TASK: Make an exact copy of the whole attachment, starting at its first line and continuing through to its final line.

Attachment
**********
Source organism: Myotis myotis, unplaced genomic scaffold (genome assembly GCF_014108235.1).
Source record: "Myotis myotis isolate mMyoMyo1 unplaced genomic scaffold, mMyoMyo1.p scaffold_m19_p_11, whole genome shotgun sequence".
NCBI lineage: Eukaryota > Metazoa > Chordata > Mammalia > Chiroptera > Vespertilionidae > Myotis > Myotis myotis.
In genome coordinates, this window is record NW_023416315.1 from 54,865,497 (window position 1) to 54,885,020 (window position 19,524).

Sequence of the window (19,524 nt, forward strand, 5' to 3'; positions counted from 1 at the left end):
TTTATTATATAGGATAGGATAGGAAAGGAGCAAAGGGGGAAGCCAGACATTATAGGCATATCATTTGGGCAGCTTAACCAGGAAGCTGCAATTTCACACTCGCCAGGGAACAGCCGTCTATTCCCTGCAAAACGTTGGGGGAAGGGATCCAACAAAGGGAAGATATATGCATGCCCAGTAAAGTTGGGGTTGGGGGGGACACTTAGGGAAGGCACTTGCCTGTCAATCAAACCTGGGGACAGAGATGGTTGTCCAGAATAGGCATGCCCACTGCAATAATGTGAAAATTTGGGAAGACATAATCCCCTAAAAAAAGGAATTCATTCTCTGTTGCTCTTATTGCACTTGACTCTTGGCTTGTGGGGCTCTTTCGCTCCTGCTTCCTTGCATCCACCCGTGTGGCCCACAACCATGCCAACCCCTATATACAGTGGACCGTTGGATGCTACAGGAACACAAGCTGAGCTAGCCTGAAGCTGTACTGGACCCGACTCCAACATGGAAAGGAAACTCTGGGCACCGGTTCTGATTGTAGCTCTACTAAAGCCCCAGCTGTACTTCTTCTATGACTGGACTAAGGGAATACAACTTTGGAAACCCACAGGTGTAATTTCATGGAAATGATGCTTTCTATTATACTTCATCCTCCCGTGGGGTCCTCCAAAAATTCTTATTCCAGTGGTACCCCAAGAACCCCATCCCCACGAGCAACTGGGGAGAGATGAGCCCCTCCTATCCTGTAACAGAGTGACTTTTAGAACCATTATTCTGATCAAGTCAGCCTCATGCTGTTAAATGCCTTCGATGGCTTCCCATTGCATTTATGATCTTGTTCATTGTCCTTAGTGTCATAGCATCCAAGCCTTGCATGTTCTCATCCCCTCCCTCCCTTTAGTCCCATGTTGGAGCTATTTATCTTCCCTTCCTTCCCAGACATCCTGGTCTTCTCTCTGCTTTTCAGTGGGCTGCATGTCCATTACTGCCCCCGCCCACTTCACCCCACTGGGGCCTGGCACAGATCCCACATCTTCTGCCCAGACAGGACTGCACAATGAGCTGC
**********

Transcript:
Source organism: Myotis myotis, unplaced genomic scaffold (genome assembly GCF_014108235.1).
Source record: "Myotis myotis isolate mMyoMyo1 unplaced genomic scaffold, mMyoMyo1.p scaffold_m19_p_11, whole genome shotgun sequence".
NCBI lineage: Eukaryota > Metazoa > Chordata > Mammalia > Chiroptera > Vespertilionidae > Myotis > Myotis myotis.
In genome coordinates, this window is record NW_023416315.1 from 54,865,497 (window position 1) to 54,885,020 (window position 19,524).

Sequence of the window (19,524 nt, forward strand, 5' to 3'; positions counted from 1 at the left end):
TTTATTATATAGGATAGGATAGGAAAGGAGCAAAGGGGGAAGCCAGACATTATAGGCATATCATTTGGGCAGCTTAACCAGGAAGCTGCAATTTCACACTCGCCAGGGAACAGCCGTCTATTCCCTGCAAAACGTTGGGGGAAGGGATCCAACAAAGGGAAGATATATGCATGCCCAGTAAAGTTGGGGTTGGGGGGGACACTTAGGGAAGGCACTTGCCTGTCAATCAAACCTGGGGACAGAGATGGTTGTCCAGAATAGGCATGCCCACTGCAATAATGTGAAAATTTGGGAAGACATAATCCCCTAAAAAAAGGAATTCATTCTCTGTTGCTCTTATTGCACTTGACTCTTGGCTTGTGGGGCTCTTTCGCTCCTGCTTCCTTGCATCCACCCGTGTGGCCCACAACCATGCCAACCCCTATATACAGTGGACCGTTGGATGCTACAGGAACACAAGCTGAGCTAGCCTGAAGCTGTACTGGACCCGACTCCAACATGGAAAGGAAACTCTGGGCACCGGTTCTGATTGTAGCTCTACTAAAGCCCCAGCTGTACTTCTTCTATGACTGGACTAAGGGAATACAACTTTGGAAACCCACAGGTGTAATTTCATGGAAATGATGCTTTCTATTATACTTCATCCTCCCGTGGGGTCCTCCAAAAATTCTTATTCCAGTGGTACCCCAAGAACCCCATCCCCACGAGCAACTGGGGAGAGATGAGCCCCTCCTATCCTGTAACAGAGTGACTTTTAGAACCATTATTCTGATCAAGTCAGCCTCATGCTGTTAAATGCCTTCGATGGCTTCCCATTGCATTTATGATCTTGTTCATTGTCCTTAGTGTCATAGCATCCAAGCCTTGCATGTTCTCATCCCCTCCCTCCCTTTAGTCCCATGTTGGAGCTATTTATCTTCCCTTCCTTCCCAGACATCCTGGTCTTCTCTCTGCTTTTCAGTGGGCTGCATGTCCATTACTGCCCCCGCCCACTTCACCCCACTGGGGCCTGGCACAGATCCCACATCTTCTGCCCAGACAGGACTGCACAATGAGCTGC